Overview: Computing Systems

Overview: Computing Systems


This strand focuses on the hardware in computers. In computer science, hardware is not just about memorizing components, but rather asking the fundamental question - what makes something a computer? As computers get smaller and invade more areas of our lives this has impacts on how students understand and experience the world around them.

For a device to be a computer it must include:

  1. Input - a way of translating information into a digital format that the computer can process. Examples include keyboards, microphones and cameras
  2. Output - a way of translating the digital information computers process and store into a format humans can understand. Examples include screens, speakers and 3-D printers. 
  3. Processor - the part of the machine that controls storing digital information and caries out the instructions. At the elementary level it is often compared to the human brain, it is the control center for everything the computer does. 
  4. Memory - computers need things to process, this is stored in memory. On a mobile phone it might be pictures, and in a collaborative slide deck it might be stored in the cloud on a web  server. The process of input and output are digitizing the world humans inhabit so it can be stored and processed, then changing it back to a format humans can understand. Everything stored in memory is stored numerically in binary.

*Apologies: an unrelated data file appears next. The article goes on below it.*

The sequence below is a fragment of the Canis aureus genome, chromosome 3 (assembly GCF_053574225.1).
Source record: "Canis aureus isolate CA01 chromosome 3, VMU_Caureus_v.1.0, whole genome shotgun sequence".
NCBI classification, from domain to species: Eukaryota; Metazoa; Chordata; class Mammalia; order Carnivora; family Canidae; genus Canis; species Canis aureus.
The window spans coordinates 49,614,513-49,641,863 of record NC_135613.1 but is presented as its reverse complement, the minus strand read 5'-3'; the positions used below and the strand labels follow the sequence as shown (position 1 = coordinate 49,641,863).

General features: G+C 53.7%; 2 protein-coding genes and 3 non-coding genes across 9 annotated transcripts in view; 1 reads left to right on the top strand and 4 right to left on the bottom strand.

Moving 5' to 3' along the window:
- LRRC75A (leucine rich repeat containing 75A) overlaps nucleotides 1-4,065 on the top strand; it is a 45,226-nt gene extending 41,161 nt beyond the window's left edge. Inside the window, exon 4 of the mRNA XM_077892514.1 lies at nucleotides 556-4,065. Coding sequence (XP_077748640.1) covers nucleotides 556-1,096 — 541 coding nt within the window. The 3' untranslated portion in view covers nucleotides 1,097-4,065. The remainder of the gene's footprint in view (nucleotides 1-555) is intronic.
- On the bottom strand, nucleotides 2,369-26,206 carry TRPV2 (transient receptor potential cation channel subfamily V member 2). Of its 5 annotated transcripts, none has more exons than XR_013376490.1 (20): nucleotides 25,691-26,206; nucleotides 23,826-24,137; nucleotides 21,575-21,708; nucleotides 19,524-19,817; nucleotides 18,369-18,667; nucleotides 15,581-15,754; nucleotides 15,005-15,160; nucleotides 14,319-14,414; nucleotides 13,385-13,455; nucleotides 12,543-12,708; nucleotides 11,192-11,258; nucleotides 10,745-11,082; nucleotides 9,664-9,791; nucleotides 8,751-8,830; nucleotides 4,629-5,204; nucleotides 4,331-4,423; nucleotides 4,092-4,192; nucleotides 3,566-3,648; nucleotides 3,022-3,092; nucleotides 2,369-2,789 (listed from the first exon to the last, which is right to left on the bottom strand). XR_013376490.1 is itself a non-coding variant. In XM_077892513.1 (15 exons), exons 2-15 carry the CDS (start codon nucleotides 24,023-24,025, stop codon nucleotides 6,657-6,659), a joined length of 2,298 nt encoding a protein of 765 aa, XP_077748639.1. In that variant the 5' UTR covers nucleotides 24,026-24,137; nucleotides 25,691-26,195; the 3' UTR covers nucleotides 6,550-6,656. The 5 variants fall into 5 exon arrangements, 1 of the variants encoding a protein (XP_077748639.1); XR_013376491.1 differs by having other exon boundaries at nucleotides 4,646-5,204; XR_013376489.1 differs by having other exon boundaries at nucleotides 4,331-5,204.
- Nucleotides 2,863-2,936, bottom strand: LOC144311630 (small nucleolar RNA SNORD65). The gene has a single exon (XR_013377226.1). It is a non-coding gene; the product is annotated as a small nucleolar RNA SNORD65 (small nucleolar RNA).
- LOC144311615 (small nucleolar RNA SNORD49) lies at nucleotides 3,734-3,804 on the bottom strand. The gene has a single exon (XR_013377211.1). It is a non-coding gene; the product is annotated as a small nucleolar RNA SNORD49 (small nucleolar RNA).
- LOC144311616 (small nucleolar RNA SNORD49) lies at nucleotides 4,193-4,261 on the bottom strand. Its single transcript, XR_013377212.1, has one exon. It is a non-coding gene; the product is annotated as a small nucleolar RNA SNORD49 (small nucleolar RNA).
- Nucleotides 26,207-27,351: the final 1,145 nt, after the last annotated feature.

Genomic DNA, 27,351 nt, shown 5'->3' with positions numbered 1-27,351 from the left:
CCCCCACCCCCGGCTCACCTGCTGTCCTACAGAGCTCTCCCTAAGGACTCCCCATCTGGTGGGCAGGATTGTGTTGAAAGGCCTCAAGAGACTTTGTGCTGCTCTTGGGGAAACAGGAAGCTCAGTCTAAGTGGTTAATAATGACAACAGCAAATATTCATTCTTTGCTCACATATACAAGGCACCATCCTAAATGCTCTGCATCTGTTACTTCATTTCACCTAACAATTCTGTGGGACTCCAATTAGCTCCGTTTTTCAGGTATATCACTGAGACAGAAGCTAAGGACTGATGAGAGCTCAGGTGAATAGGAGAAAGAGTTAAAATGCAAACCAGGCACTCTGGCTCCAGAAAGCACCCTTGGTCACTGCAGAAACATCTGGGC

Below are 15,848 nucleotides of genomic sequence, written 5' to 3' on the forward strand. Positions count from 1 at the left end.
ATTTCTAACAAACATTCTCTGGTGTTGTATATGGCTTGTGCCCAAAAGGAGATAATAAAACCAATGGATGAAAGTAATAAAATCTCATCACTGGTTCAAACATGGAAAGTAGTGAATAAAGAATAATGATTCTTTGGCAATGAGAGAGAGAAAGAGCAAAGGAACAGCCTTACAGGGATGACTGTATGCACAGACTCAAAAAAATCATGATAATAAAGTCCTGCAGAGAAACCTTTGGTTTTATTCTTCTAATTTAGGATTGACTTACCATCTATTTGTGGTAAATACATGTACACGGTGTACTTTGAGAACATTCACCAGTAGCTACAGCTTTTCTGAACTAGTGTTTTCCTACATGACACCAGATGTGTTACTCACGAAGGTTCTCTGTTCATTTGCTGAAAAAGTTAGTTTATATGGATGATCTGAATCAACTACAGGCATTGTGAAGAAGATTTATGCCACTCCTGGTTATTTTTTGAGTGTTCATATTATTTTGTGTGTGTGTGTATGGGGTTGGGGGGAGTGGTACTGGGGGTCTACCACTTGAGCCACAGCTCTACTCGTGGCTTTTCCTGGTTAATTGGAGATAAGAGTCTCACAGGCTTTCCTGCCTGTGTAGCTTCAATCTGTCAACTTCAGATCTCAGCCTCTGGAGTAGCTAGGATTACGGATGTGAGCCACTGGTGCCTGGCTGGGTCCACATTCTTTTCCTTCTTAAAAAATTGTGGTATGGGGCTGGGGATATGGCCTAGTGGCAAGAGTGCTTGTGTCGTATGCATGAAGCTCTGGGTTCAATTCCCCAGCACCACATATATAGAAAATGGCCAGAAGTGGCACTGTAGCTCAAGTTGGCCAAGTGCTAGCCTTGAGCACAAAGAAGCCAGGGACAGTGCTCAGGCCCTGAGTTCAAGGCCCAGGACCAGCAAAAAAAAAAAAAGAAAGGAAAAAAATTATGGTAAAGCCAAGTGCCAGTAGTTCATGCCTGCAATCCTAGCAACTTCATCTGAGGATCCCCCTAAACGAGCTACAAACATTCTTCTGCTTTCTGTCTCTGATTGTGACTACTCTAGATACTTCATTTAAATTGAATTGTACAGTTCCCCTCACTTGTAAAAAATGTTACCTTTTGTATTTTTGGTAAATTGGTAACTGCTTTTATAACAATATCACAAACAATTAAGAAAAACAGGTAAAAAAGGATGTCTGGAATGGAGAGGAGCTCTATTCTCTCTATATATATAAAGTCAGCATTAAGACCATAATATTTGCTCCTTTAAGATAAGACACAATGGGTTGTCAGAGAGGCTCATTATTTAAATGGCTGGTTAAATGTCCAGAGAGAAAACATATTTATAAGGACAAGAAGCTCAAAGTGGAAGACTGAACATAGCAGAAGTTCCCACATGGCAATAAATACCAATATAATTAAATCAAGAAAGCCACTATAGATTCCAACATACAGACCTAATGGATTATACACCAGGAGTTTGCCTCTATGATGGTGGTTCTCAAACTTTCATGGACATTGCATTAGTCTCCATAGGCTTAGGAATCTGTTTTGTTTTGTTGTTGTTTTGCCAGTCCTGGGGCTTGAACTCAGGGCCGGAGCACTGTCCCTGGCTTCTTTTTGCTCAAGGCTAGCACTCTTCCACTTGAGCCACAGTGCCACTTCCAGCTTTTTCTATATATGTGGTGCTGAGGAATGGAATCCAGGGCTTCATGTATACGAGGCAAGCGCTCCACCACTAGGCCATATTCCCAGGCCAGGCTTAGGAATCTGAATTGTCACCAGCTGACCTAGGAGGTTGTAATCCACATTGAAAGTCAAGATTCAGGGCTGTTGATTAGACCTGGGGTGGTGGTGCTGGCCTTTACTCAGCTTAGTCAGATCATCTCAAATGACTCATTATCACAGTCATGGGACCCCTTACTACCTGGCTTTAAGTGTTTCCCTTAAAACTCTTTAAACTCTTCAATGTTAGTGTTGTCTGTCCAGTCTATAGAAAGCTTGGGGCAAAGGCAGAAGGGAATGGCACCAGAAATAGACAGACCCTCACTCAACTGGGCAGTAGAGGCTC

Beyond simply identifying the components of computing systems, students need to understand how hardware and software work together. The physical components of a computer determine how programs must be written and executed, and understanding the underlying physical devices deepens student's understanding of the processes involved in designing software.. 

    • Related Articles

    • Overview: Impacts of Computing

      Context Humans engage with technology through a process of discovery and creation.
    • Overview: Data and Analysis

      At the core of computing lies data and analysis. The earliest computers were designed to handle repeated calculations. According to Virginia Computer Science SOL Introduction, “Data and Analysis involves the data that exist and the Data Analysis that ...
    • Overview: Cybersecurity

      Context: Just as people in China built the Great Wall to keep out foreign invaders, and the Ancestral Pueblo people in the southwest United States build towns on mesa walls for defensive reasons, communities have always needed to keep themselves ...
    • Overview: Networking and the Internet

      Context: Humans are inherently social and connected creatures, and this drives much of the technology we create. In 1800 BC Chinese soldiers used smoke signals along the Great Wall of China to communicate dangers over hundreds of miles, while in the ...
    • Domains of Facilitation